Fiber cement siding is a highly durable product but anything installed 30-40 years on the exterior of a home is going to be vulnerable to damage at some point. Luckily, another versatile benefit of this product is that fixes are usually easy and generally inexpensive.

Just remember to always eliminate the underlying problem (water damage, rodent infestation, delaminated boards, etc.) before making repairs as you’ll just be running around in circles.

Editorial Contributors
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Emily Phillips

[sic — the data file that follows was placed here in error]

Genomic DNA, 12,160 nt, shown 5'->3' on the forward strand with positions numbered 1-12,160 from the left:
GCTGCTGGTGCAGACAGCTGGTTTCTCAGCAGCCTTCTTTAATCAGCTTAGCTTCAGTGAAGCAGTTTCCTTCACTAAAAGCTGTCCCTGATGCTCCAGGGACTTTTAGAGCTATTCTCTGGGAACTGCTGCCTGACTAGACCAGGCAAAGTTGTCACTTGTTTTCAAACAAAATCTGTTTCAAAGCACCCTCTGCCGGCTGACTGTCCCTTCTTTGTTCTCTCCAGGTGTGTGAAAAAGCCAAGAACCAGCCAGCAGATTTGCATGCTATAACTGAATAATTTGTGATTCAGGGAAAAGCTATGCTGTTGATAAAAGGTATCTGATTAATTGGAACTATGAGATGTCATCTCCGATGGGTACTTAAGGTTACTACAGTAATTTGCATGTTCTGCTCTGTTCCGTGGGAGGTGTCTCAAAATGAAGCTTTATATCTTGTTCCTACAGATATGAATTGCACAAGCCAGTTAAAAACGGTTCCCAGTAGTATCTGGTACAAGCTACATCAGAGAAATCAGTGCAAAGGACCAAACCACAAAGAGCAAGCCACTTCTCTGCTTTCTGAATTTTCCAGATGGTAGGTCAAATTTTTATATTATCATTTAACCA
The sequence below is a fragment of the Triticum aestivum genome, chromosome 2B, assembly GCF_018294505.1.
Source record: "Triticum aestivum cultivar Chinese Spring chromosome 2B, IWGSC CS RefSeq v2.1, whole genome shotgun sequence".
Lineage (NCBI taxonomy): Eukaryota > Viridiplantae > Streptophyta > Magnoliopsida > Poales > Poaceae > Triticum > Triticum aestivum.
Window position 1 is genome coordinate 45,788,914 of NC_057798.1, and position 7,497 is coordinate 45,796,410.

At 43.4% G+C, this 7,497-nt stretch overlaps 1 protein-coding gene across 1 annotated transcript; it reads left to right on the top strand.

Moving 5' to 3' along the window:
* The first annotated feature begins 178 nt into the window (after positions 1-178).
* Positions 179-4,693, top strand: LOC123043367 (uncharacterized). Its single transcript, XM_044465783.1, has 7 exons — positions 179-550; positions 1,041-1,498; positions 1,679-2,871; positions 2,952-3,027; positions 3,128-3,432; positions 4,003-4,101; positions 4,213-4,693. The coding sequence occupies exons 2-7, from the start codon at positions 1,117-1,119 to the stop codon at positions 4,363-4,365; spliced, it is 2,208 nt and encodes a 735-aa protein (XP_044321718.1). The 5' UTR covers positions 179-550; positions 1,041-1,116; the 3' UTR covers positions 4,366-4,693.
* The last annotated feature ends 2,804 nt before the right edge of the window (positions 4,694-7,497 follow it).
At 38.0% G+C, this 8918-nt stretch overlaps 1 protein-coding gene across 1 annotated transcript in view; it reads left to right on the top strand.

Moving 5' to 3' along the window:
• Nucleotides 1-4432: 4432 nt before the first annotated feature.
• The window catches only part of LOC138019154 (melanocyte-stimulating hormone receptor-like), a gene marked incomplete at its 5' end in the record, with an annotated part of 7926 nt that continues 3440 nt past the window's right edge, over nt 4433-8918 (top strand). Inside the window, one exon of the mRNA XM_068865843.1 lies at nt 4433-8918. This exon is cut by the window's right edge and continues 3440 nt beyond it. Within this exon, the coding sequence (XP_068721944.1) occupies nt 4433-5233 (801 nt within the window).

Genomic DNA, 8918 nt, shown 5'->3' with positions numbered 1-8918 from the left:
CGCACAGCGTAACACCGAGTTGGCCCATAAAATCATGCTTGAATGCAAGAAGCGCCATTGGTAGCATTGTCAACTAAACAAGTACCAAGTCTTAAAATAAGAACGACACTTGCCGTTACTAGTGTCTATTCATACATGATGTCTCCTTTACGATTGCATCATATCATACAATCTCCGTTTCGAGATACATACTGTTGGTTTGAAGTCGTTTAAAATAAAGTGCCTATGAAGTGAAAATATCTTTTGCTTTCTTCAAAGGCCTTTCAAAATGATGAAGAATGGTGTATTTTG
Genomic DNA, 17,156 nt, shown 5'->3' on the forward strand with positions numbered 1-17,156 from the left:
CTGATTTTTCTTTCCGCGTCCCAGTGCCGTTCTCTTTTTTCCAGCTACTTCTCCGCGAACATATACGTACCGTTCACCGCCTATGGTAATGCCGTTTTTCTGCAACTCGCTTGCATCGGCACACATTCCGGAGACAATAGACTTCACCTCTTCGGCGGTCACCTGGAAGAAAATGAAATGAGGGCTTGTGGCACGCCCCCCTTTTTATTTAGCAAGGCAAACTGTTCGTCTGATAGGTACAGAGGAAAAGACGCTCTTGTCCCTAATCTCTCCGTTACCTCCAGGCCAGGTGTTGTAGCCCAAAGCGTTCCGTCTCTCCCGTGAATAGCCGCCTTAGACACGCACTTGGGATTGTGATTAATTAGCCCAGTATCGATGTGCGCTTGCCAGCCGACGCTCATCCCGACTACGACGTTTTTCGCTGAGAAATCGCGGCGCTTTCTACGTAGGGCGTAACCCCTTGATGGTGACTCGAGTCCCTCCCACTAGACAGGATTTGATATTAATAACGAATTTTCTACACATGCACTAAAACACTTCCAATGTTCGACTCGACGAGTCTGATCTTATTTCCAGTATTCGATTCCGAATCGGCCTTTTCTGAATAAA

Emily Phillips is a highly skilled writer specializing in a diverse range of home improvement topics, with a particular focus on home siding, building materials, and other essential aspects of residential construction. With a deep understanding of the industry, Emily's writing combines expertise, creativity, and a passion for empowering homeowners with valuable knowledge. Her articles provide insightful guidance on selecting the right siding options, exploring innovative building materials, and maximizing the overall curb appeal of homes. Emily's expertise extends to various siding materials, such as vinyl, fiber cement, wood, and more, as well as the environmental impact and energy efficiency considerations of each choice. With a keen eye for detail and a dedication to informing readers, Emily's writing serves as a reliable resource for homeowners and industry professionals alike. Whether you're embarking on a siding renovation project or seeking advice on sustainable building materials, Emily's writing is sure to provide the inspiration and expertise needed to transform houses into beautiful, durable, and energy-efficient homes.